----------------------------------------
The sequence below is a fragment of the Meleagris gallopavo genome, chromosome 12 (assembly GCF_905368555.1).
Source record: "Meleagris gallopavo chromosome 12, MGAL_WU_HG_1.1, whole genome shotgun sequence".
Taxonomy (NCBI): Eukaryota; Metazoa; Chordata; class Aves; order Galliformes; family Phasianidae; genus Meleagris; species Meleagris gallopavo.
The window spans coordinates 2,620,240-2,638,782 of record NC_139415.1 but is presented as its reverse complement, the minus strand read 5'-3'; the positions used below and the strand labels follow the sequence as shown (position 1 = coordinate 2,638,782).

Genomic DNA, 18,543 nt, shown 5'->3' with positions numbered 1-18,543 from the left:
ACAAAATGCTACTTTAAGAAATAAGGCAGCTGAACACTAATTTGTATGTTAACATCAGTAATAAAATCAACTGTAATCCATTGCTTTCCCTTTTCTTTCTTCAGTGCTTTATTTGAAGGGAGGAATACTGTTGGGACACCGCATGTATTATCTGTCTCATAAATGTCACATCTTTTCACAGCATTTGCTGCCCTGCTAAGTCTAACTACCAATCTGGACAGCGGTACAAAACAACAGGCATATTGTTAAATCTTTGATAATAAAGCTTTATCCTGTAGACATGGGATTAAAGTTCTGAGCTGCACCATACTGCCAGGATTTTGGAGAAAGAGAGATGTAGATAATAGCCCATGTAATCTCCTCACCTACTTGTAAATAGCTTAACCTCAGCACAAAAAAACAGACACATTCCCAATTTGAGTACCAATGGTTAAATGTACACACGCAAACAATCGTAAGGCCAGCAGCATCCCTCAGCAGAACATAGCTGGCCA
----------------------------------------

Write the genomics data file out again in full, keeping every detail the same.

The sequence below is a fragment of the Meleagris gallopavo genome, chromosome 12 (assembly GCF_905368555.1).
Source record: "Meleagris gallopavo chromosome 12, MGAL_WU_HG_1.1, whole genome shotgun sequence".
Taxonomy (NCBI): Eukaryota; Metazoa; Chordata; class Aves; order Galliformes; family Phasianidae; genus Meleagris; species Meleagris gallopavo.
The window spans coordinates 2,620,240-2,638,782 of record NC_139415.1 but is presented as its reverse complement, the minus strand read 5'-3'; the positions used below and the strand labels follow the sequence as shown (position 1 = coordinate 2,638,782).

Genomic DNA, 18,543 nt, shown 5'->3' with positions numbered 1-18,543 from the left:
ACAAAATGCTACTTTAAGAAATAAGGCAGCTGAACACTAATTTGTATGTTAACATCAGTAATAAAATCAACTGTAATCCATTGCTTTCCCTTTTCTTTCTTCAGTGCTTTATTTGAAGGGAGGAATACTGTTGGGACACCGCATGTATTATCTGTCTCATAAATGTCACATCTTTTCACAGCATTTGCTGCCCTGCTAAGTCTAACTACCAATCTGGACAGCGGTACAAAACAACAGGCATATTGTTAAATCTTTGATAATAAAGCTTTATCCTGTAGACATGGGATTAAAGTTCTGAGCTGCACCATACTGCCAGGATTTTGGAGAAAGAGAGATGTAGATAATAGCCCATGTAATCTCCTCACCTACTTGTAAATAGCTTAACCTCAGCACAAAAAAACAGACACATTCCCAATTTGAGTACCAATGGTTAAATGTACACACGCAAACAATCGTAAGGCCAGCAGCATCCCTCAGCAGAACATAGCTGGCCA